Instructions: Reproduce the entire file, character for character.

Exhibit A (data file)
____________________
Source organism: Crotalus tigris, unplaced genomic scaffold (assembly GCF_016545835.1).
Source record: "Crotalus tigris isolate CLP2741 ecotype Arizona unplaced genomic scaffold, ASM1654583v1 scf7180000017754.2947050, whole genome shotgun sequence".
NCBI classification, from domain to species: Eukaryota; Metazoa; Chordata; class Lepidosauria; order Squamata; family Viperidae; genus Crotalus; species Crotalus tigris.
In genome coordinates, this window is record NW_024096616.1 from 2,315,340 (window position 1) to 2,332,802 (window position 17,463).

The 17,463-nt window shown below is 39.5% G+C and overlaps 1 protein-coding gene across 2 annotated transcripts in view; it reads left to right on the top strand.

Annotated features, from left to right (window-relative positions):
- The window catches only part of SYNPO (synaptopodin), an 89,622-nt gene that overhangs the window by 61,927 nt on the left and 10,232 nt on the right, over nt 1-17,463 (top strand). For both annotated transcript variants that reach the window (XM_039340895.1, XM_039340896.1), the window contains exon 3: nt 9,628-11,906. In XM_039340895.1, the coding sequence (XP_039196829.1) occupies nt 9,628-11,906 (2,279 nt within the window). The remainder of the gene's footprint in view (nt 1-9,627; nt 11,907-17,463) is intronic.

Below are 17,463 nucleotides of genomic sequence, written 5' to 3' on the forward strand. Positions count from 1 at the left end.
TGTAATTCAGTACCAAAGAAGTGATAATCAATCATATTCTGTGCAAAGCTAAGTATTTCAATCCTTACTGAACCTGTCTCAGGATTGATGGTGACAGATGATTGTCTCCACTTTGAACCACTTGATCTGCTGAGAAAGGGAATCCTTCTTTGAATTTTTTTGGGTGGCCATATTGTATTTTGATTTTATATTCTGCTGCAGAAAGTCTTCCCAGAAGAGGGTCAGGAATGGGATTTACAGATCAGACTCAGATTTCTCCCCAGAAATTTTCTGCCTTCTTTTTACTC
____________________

Source organism: Crotalus tigris, unplaced genomic scaffold (assembly GCF_016545835.1).
Source record: "Crotalus tigris isolate CLP2741 ecotype Arizona unplaced genomic scaffold, ASM1654583v1 scf7180000017754.2947050, whole genome shotgun sequence".
NCBI classification, from domain to species: Eukaryota; Metazoa; Chordata; class Lepidosauria; order Squamata; family Viperidae; genus Crotalus; species Crotalus tigris.
In genome coordinates, this window is record NW_024096616.1 from 2,315,340 (window position 1) to 2,332,802 (window position 17,463).

The 17,463-nt window shown below is 39.5% G+C and overlaps 1 protein-coding gene across 2 annotated transcripts in view; it reads left to right on the top strand.

Annotated features, from left to right (window-relative positions):
- The window catches only part of SYNPO (synaptopodin), an 89,622-nt gene that overhangs the window by 61,927 nt on the left and 10,232 nt on the right, over nt 1-17,463 (top strand). For both annotated transcript variants that reach the window (XM_039340895.1, XM_039340896.1), the window contains exon 3: nt 9,628-11,906. In XM_039340895.1, the coding sequence (XP_039196829.1) occupies nt 9,628-11,906 (2,279 nt within the window). The remainder of the gene's footprint in view (nt 1-9,627; nt 11,907-17,463) is intronic.

Below are 17,463 nucleotides of genomic sequence, written 5' to 3' on the forward strand. Positions count from 1 at the left end.
TGTAATTCAGTACCAAAGAAGTGATAATCAATCATATTCTGTGCAAAGCTAAGTATTTCAATCCTTACTGAACCTGTCTCAGGATTGATGGTGACAGATGATTGTCTCCACTTTGAACCACTTGATCTGCTGAGAAAGGGAATCCTTCTTTGAATTTTTTTGGGTGGCCATATTGTATTTTGATTTTATATTCTGCTGCAGAAAGTCTTCCCAGAAGAGGGTCAGGAATGGGATTTACAGATCAGACTCAGATTTCTCCCCAGAAATTTTCTGCCTTCTTTTTACTC